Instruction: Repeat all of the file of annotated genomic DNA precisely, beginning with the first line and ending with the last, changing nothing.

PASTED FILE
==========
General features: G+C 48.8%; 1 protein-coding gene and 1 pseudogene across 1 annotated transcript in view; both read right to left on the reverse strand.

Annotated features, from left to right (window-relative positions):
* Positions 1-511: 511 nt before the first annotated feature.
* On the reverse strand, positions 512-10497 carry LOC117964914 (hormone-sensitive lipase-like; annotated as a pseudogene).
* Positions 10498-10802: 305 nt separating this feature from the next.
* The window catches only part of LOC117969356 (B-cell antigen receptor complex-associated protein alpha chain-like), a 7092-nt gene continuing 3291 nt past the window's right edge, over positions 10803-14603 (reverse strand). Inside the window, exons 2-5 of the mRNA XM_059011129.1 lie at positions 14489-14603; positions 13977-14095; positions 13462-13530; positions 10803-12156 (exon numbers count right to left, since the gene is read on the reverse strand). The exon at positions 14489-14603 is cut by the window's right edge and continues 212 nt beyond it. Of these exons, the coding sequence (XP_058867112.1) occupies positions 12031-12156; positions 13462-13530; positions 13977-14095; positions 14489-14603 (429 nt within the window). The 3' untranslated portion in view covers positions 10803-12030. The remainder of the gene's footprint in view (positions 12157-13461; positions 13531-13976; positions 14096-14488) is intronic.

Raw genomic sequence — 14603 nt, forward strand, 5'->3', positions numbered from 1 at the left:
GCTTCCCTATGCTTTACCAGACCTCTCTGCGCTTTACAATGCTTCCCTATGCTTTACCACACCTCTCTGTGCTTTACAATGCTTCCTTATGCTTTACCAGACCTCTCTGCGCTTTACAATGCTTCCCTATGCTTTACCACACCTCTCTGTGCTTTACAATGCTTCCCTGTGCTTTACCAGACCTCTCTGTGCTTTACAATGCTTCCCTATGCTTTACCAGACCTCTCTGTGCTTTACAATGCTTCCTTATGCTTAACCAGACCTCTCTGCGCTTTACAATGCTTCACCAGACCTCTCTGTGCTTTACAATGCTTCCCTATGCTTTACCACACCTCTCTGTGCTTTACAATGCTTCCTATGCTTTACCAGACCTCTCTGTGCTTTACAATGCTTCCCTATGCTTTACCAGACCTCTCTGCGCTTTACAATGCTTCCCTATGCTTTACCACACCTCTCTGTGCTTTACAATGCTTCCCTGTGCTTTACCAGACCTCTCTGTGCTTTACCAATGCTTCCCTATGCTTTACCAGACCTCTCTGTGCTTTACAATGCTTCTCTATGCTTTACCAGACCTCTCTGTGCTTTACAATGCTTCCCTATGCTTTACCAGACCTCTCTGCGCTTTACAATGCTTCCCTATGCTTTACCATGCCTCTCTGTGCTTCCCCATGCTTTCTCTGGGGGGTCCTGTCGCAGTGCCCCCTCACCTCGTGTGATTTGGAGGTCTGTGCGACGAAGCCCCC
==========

General features: G+C 48.8%; 1 protein-coding gene and 1 pseudogene across 1 annotated transcript in view; both read right to left on the reverse strand.

Annotated features, from left to right (window-relative positions):
* Positions 1-511: 511 nt before the first annotated feature.
* On the reverse strand, positions 512-10497 carry LOC117964914 (hormone-sensitive lipase-like; annotated as a pseudogene).
* Positions 10498-10802: 305 nt separating this feature from the next.
* The window catches only part of LOC117969356 (B-cell antigen receptor complex-associated protein alpha chain-like), a 7092-nt gene continuing 3291 nt past the window's right edge, over positions 10803-14603 (reverse strand). Inside the window, exons 2-5 of the mRNA XM_059011129.1 lie at positions 14489-14603; positions 13977-14095; positions 13462-13530; positions 10803-12156 (exon numbers count right to left, since the gene is read on the reverse strand). The exon at positions 14489-14603 is cut by the window's right edge and continues 212 nt beyond it. Of these exons, the coding sequence (XP_058867112.1) occupies positions 12031-12156; positions 13462-13530; positions 13977-14095; positions 14489-14603 (429 nt within the window). The 3' untranslated portion in view covers positions 10803-12030. The remainder of the gene's footprint in view (positions 12157-13461; positions 13531-13976; positions 14096-14488) is intronic.

Raw genomic sequence — 14603 nt, forward strand, 5'->3', positions numbered from 1 at the left:
GCTTCCCTATGCTTTACCAGACCTCTCTGCGCTTTACAATGCTTCCCTATGCTTTACCACACCTCTCTGTGCTTTACAATGCTTCCTTATGCTTTACCAGACCTCTCTGCGCTTTACAATGCTTCCCTATGCTTTACCACACCTCTCTGTGCTTTACAATGCTTCCCTGTGCTTTACCAGACCTCTCTGTGCTTTACAATGCTTCCCTATGCTTTACCAGACCTCTCTGTGCTTTACAATGCTTCCTTATGCTTAACCAGACCTCTCTGCGCTTTACAATGCTTCACCAGACCTCTCTGTGCTTTACAATGCTTCCCTATGCTTTACCACACCTCTCTGTGCTTTACAATGCTTCCTATGCTTTACCAGACCTCTCTGTGCTTTACAATGCTTCCCTATGCTTTACCAGACCTCTCTGCGCTTTACAATGCTTCCCTATGCTTTACCACACCTCTCTGTGCTTTACAATGCTTCCCTGTGCTTTACCAGACCTCTCTGTGCTTTACCAATGCTTCCCTATGCTTTACCAGACCTCTCTGTGCTTTACAATGCTTCTCTATGCTTTACCAGACCTCTCTGTGCTTTACAATGCTTCCCTATGCTTTACCAGACCTCTCTGCGCTTTACAATGCTTCCCTATGCTTTACCATGCCTCTCTGTGCTTCCCCATGCTTTCTCTGGGGGGTCCTGTCGCAGTGCCCCCTCACCTCGTGTGATTTGGAGGTCTGTGCGACGAAGCCCCC